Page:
Guest Post by: Adam Brown, Student
In the weeks following the shooting of Michael Brown, many stories and articles surfaced regarding the incident and the people involved. One in particular disturbed me. The New York Times put out a profile, just days before the burial of Brown, that portrayed him as being the bad guy. The article made statements such as, Brown “was no angel” and he “dabbled in drugs.” This was especially upsetting to those who remembered how the Boston Bomber was portrayed.
When the Rolling Stone wrote their cover story about the Boston Bomber, they almost made the reader feel that the Bomber was a likeable guy. The Bomber, 19-year-old Dzhokhar Tsarnaev, was made out to be a kid who just fell into the wrong group, as if it was not even his fault. They used phrases like “gentle demeanor,” “laid-back,” and “normal American kid.” They made him out to be a good kid. The way he was portrayed Tsarnaey was much nicer than how Michael Brown was portrayed.
How is it that an unarmed person shot by police is portrayed worse than a person who planted a bomb at an international marathon? Something is very wrong about that and a lot if it very well might lead back to how media outlets sell stories. They usually try to package stories in certain ways so that people will pay attention. For example, by pegging Brown as “no angel,” the New York Times created drama and tension in an another-side-to-the-story kind of way. Sadly, they succeeded. They may have gotten a lot of negative feedback for it, but they still got a lot of feedback generally, meaning a lot of people did take notice. It did catch people’s attention. Rolling Stone also sensationalized their story on the Boston Bomber. It also got a lot of attention.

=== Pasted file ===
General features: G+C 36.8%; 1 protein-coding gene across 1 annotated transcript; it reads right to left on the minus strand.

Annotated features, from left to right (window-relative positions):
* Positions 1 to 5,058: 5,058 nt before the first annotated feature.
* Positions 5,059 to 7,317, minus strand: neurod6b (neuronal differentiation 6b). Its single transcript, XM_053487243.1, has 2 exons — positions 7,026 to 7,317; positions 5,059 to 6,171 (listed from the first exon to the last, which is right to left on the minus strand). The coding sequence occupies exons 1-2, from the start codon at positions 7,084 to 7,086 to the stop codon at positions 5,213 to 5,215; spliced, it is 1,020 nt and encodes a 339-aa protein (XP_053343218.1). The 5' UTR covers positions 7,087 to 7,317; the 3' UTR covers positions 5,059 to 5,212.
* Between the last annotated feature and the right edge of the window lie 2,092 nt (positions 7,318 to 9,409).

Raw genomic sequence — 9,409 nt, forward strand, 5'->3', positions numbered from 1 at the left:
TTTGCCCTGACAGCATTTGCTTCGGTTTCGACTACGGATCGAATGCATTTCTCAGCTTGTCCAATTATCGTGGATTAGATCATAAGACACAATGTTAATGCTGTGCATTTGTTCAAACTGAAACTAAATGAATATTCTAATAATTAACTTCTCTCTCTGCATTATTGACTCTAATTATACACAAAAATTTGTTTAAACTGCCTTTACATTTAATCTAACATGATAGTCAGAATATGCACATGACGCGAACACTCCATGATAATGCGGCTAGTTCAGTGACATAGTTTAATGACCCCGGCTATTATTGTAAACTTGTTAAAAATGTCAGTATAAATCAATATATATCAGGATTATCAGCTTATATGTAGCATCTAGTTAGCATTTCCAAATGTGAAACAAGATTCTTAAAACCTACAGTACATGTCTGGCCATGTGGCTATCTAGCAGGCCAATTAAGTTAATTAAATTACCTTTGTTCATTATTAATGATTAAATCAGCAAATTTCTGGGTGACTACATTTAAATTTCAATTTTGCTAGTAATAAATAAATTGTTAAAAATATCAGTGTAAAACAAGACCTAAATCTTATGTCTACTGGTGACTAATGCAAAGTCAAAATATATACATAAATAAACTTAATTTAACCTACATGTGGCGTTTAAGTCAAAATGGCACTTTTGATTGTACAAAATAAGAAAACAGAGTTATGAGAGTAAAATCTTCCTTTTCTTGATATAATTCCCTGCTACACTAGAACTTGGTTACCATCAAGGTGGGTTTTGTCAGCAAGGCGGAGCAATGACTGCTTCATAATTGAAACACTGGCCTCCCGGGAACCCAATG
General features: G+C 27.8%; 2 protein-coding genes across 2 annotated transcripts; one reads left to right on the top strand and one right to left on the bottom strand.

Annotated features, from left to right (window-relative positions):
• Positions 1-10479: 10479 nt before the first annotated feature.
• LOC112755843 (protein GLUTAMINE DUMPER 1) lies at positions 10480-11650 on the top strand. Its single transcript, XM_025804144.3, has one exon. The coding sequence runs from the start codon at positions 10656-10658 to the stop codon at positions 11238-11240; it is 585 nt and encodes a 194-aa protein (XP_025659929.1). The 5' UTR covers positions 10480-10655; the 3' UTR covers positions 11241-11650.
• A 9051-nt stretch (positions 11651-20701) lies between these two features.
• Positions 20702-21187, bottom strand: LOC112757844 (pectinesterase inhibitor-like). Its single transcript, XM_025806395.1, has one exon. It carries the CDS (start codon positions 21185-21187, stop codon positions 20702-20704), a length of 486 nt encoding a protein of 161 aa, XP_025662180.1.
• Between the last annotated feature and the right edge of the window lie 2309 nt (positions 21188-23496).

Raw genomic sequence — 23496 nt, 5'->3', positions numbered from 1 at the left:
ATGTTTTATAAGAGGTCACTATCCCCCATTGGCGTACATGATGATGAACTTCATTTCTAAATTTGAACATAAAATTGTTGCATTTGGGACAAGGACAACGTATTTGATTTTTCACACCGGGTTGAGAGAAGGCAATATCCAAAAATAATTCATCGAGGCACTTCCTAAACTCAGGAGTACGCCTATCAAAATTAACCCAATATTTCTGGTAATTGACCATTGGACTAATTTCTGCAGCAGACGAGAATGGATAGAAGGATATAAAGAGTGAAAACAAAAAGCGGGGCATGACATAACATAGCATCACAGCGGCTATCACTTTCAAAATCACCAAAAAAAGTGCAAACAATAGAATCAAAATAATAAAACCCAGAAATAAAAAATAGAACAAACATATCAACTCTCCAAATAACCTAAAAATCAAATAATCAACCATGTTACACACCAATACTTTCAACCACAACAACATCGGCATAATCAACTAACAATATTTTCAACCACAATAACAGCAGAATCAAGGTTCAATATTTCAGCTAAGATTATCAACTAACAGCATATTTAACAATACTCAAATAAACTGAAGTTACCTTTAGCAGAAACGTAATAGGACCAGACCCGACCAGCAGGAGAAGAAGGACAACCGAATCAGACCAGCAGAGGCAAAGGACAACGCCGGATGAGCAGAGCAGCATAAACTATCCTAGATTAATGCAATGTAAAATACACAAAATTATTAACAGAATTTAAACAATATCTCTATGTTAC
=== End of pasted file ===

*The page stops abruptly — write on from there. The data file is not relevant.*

Sensationalized depictions of both victims and perpetrators are ethically problematic. It would be easy to utterly condemn these media outlets if they were putting out lies about the subjects in question. However, they did not. What they did was spin the stories in ways that fit their agenda. The question is then, how do we combat this form of ethically skewed journalism? As I said before, if the New York Times and Rolling Stone were lying it would be easy to take legal action. So what do we do? I think the best thing to do is ignore such articles. Completely shun them. Do not give them attention, because that is what the media want. Attention. Without attention, media outlets cannot justify skewing stories in order to get people to read their articles.